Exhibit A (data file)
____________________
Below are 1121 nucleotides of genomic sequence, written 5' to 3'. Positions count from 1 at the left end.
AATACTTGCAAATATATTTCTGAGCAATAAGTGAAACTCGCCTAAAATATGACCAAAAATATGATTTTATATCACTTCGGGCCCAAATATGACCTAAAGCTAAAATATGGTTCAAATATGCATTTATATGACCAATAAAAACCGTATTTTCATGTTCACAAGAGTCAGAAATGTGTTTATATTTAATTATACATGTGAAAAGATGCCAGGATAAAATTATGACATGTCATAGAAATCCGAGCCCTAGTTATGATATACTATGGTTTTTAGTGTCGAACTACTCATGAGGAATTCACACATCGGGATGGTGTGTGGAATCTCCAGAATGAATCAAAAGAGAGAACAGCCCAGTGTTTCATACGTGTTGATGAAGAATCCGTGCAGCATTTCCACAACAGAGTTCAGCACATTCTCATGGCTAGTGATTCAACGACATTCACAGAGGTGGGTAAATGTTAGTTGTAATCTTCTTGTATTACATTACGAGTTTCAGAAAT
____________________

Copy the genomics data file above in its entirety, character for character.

Below are 1121 nucleotides of genomic sequence, written 5' to 3'. Positions count from 1 at the left end.
AATACTTGCAAATATATTTCTGAGCAATAAGTGAAACTCGCCTAAAATATGACCAAAAATATGATTTTATATCACTTCGGGCCCAAATATGACCTAAAGCTAAAATATGGTTCAAATATGCATTTATATGACCAATAAAAACCGTATTTTCATGTTCACAAGAGTCAGAAATGTGTTTATATTTAATTATACATGTGAAAAGATGCCAGGATAAAATTATGACATGTCATAGAAATCCGAGCCCTAGTTATGATATACTATGGTTTTTAGTGTCGAACTACTCATGAGGAATTCACACATCGGGATGGTGTGTGGAATCTCCAGAATGAATCAAAAGAGAGAACAGCCCAGTGTTTCATACGTGTTGATGAAGAATCCGTGCAGCATTTCCACAACAGAGTTCAGCACATTCTCATGGCTAGTGATTCAACGACATTCACAGAGGTGGGTAAATGTTAGTTGTAATCTTCTTGTATTACATTACGAGTTTCAGAAAT